Monsieur LeBlanc leans against the doorframe, his arms folded over a belly grown round on pork crackling. A button is missing from his waistcoat, pulled too tight for the threads to bear. Maman wrings her hands—laundress’s hands, marked by chapped skin, raw knuckles. “But, Monsieur LeBlanc,” she says, “we just put my dead husband in the ground.”
“It’s been two weeks, Madame van Goethem. You said you needed two weeks.” No sooner had Papa taken his last breath upon this earth than, same as now, Monsieur LeBlanc stood in the doorway of our lodging room demanding the three months’ rent Papa had fallen behind in paying since getting sick.
Maman drops to her knees, grasps the hem of Monsieur LeBlanc’s greatcoat. “You cannot turn us out. My daughters, all three good girls, you would put them on the street?”
“Take pity,” I say, joining Maman at his feet.
“Yes, pity,” says Charlotte, my younger sister, and I wince. She plays her part too well for a child not yet eight.
Only Antoinette, the oldest of the three of us, remains silent, defiant, chin held high. But then she is never afraid.
Charlotte grasps one of Monsieur LeBlanc’s hands in both her own, kisses it, rests her cheek against its back. He sighs heavily, and it seems tiny Charlotte—adored by the pork butcher, the watchmaker, the crockery dealer—has saved us from the street.
Seeing his face shift to soft, Maman says, “Take my ring,” and slips her wedding band from her finger. She presses it to her lips before placing it in Monsieur LeBlanc’s waiting hand. Then with great drama her palms fly to the spot on her chest just over her heart. Not wanting him to see in my eyes what I know about Maman’s feelings for Papa, I turn my face away. Whenever Papa mentioned he was a tailor, apprenticed to a master as a boy, Maman always said, “The only tailoring you ever done is stitching the overalls the men at the porcelain factory wear.”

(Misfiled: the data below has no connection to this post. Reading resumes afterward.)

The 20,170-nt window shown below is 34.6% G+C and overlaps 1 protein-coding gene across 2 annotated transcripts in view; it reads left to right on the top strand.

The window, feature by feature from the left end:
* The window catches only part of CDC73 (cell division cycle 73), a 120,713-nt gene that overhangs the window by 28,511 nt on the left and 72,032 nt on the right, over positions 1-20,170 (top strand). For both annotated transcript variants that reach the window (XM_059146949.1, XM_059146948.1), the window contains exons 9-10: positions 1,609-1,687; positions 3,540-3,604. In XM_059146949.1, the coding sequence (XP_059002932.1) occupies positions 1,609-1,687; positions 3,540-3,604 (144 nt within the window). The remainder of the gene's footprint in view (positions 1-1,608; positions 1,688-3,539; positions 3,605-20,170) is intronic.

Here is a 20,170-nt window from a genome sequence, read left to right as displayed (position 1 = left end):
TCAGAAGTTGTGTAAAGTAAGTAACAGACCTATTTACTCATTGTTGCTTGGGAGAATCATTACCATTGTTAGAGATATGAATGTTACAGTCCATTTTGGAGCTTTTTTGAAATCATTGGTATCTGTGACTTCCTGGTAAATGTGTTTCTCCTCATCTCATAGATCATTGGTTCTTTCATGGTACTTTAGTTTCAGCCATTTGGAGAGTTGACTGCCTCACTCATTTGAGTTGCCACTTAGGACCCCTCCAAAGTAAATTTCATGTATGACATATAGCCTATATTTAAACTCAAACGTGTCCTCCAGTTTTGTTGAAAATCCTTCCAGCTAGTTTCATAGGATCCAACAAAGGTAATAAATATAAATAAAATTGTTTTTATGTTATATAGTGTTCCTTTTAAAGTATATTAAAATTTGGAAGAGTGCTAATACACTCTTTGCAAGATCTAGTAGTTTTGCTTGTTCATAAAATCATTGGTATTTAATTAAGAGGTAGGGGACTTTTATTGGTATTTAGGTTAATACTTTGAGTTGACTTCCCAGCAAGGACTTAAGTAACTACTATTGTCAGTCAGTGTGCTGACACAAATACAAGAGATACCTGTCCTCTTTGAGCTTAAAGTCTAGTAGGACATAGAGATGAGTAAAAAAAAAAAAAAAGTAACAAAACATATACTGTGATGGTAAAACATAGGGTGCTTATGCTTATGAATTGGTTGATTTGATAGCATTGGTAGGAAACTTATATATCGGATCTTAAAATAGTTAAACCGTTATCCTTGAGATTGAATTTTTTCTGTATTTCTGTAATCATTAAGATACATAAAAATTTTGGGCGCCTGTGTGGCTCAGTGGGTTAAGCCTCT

Monsieur LeBlanc closes his fingers around the ring. “Two weeks more,” he says. “You’ll pay up then.” Or a cart will haul off the sideboard handed down to Papa before he died, the table and three rickety chairs the lodger before us left behind, the mattresses stuffed with wool, each handful worth five sous to a pawnbroker. Our lodging room will be empty, only four walls, grimy and soot laden, deprived of a lick of whitewash. And there will be a new lock on the door and the concierge, old Madame Legat, fingering the key in her pocket, her gaze sorrowful on the curve of Charlotte’s pretty cheek. Of the three of us, only Antoinette is old enough to remember nights in a dingy stairwell, days on the boulevard Haussmann, palms held out, empty, the rustle of the silk skirts passing by. She told me once how it was that other time, when Papa sold his sewing machine to pay for a tiny white gown with crocheted lace, a small white coffin with a painting of two cherubs blowing horns, a priest to say the Mass.
I am the namesake of a small dead child, Marie, or Marie the First as I usually think of her. Before her second birthday, she was rigid in her cradle, eyes fixed on what she could not see, and then I came—a gift, Maman said—to take her place.
. . .
“God bless,” Charlotte calls out to Monsieur LeBlanc’s retreating back.
Maman pushes herself up like an old woman, staggering under the heft of widowhood, daughters, monies owed, an empty larder. She reaches into her apron pocket, tilts a small bottle of green liquid to her lips, wipes her mouth with the back of her hand.
“We owe for the week’s milk, and there’s enough for that?” Antoinette says, chin jutting.
“Haven’t seen a sou from you in a month. Still a walker-on at the Opéra, at seventeen years old. You got no idea about work.” Antoinette pulls her lips tight, looks down her nose at Maman, who does not let up. “A measly two francs they pay you for loitering on the stage,” she says, “and only if whatever costume the wardrobe mistress pressed happens to fit. Too high and mighty for the washhouse. Nothing good will come of you. I can see that.”
“Like mother, like daughter, no?” Antoinette says, holding a pretend bottle to her lips.
Maman lifts the absinthe the smallest bit more but only twists the cork back into place. “You’ll take your sisters to the dance school at the Opéra in the morning,” Maman says to Antoinette; and light comes into Charlotte’s face. Three times a week she says how the Paris Opéra is the greatest opera house in all the world.
Sometimes Antoinette shows Charlotte and me the steps she learned at the Opéra dance school, back in the days before she was told not to come back, and we stand with our heels together, our feet turned out, bending our knees.
“Knees over your toes,” Antoinette would say. “That’s it. A plié.”